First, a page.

Tuesday, March 8, 2011

Ten Reasons it Felt Sew Good to Make My Own Play Food

Welcome to the March Carnival of Natural Parenting: Natural Parenting Top 10 Lists
This post was written for inclusion in the monthly Carnival of Natural Parenting hosted by Code Name: Mama and Hobo Mama. This month our participants have shared Top 10 lists on a wide variety of aspects of attachment parenting and natural living. Please read to the end to find a list of links to the other carnival participants.
Crafting may not be for everyone, but I have discovered quite a few pleasant surprises during my foray into felt food making. Most of these apply to any handmade felt toy, but some are specific to felt food.  In case you needed some persuasion, here is my list, in no particular order, of reasons why you should grab a needle and start sewing!

Bonus 11. They’re Adorable-
This point is fairly self-explanatory, but worth mentioning, which is why it is Bonus 11. Spend a few minutes perusing felt toys on Etsy.com and you will be overwhelmed with cuteness! I personally prefer the look of hand sewn over machine stitched. Handmade items have an undeniable personality that is not easily replicated and certainly not found with mass produced toys.

10. It’s Easier Than You Think-
Thankfully, we live in the information age. If you want to learn anything about doing anything, Google can likely find a tutorial to help you.  A quick search of YouTube will reveal a myriad of sewing instructional videos, from beginner to advanced. Though I lament not living close enough to my grandma to have her teach me to sew, I found plenty of videos, some posted by other people’s grandmas, to offer an educational substitute.

9. It’s Economical-
                As any parent can tell you, toys are expensive.  Fortunately, felt toy materials are not. For the same $20 you might spend on a pre-made play food set, you can buy all the accouterments needed to make dozens of items out of felt. Stretching a dollar and getting more toys in the process wins in my book!

8. Hand Made Toys are Customizable-
What child doesn’t love a toy with their name on it? One joy in making your own toys is tailoring items specifically for your child. Using your toddler’s favorite colors in a project or a personalizing a lunch bag to hold their felt food are extra special touches that can be included when crafting with love.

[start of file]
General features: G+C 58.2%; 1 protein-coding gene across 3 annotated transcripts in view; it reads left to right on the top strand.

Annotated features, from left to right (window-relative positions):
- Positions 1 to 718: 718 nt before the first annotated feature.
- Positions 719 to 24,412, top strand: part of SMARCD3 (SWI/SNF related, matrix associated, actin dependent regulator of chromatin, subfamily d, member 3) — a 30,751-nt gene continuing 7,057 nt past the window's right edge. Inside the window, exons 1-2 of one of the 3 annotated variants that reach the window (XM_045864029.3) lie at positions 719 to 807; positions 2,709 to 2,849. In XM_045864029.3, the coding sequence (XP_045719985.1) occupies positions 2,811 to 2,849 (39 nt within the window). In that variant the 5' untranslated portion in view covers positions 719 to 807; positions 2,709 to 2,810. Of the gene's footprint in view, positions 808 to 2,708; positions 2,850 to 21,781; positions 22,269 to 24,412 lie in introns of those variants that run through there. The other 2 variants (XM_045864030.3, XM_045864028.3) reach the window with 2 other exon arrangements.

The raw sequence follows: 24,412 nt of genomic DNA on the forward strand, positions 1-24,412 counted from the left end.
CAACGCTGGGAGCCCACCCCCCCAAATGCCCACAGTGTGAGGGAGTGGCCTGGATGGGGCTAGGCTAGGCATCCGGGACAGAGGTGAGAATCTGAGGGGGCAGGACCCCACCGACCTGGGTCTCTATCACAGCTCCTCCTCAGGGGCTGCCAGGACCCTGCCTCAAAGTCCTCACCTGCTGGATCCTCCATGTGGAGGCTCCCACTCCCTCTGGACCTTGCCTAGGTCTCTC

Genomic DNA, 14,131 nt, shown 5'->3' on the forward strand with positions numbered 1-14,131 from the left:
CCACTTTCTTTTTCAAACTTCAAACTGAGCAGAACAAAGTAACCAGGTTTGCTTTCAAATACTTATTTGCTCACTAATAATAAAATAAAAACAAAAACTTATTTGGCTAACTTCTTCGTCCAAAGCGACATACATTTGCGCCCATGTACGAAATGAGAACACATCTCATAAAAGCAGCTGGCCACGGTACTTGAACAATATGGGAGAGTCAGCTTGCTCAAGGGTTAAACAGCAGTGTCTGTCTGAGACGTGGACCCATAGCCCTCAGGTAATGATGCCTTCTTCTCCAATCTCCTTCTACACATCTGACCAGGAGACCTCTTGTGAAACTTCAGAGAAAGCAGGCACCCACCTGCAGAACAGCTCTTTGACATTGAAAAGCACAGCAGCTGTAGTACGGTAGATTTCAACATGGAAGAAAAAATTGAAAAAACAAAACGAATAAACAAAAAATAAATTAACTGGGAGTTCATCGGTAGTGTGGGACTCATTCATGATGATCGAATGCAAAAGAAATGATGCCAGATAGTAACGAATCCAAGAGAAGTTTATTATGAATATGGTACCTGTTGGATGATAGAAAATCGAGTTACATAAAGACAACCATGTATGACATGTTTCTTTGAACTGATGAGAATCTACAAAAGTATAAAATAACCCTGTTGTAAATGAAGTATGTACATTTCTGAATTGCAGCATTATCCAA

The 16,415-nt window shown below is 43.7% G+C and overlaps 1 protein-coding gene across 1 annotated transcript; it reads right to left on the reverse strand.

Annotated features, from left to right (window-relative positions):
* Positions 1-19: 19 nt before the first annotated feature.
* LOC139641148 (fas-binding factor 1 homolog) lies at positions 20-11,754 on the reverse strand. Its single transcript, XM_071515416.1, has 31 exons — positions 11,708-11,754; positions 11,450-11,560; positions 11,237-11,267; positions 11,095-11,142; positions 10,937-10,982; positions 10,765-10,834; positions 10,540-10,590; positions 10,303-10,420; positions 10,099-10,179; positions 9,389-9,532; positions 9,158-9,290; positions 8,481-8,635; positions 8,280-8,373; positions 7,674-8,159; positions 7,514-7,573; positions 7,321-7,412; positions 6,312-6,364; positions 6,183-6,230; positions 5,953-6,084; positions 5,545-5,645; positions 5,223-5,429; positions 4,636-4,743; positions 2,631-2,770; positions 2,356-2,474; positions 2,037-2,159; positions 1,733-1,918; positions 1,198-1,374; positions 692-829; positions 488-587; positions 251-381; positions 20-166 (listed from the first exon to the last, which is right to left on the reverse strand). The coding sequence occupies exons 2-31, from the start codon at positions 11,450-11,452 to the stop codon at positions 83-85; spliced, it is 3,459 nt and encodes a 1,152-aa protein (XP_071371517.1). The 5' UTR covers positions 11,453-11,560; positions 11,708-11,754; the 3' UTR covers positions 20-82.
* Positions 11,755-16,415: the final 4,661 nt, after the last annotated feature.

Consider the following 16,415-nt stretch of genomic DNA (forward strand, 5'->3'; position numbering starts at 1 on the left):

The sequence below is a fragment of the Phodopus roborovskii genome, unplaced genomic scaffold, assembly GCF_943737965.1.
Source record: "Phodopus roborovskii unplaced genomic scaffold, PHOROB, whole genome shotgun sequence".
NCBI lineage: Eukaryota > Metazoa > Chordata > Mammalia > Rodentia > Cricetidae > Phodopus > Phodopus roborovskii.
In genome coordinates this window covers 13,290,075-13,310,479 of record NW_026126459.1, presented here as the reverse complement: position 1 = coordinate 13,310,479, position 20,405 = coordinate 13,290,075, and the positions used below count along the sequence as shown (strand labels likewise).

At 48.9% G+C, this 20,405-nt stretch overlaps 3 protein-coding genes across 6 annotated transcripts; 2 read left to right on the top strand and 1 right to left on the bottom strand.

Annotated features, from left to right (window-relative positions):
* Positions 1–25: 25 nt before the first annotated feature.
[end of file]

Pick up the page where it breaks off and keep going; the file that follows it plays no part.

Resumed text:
7. It’s Ecological-
Unlike the plastic toys that overrun store shelves, felt play toys are ecological. Felt is made from a variety of materials, each with Earth friendly advantages. Eco-Felt is made out of recycled plastic bottles, giving new life to petroleum based trash. Wool felt is renewable, naturally antibacterial, and flame retardant.  It’s a good idea to look for wool sources that treat their sheep humanely. Bamboo felt is also available and comes from a sustainable source. I try to use wool blend felt I can acquire locally, reducing new materials needing to be trucked and shipped to me.

6. A Stocked Play Kitchen Provides Gender Neutral Imaginative Play-
Many parents today are breaking traditional rules about what types of toys their children play with. Gender neutral, Waldorf inspired toys are becoming increasingly popular, as is encouraging imaginative play.  A kitchen filled with hand sewn toys can provide hours of creative play, for both boys and girls. It is important for any child to know their way around a kitchen and cooking is no longer considered solely a woman’s domain. Not only is play cooking fun for either gender, it will continue to be fun for years to come. I know of very few toys that can captivate a one year old toddler and an elementary school aged child. 

5. Felt Food Encourages Healthy Eating Habits-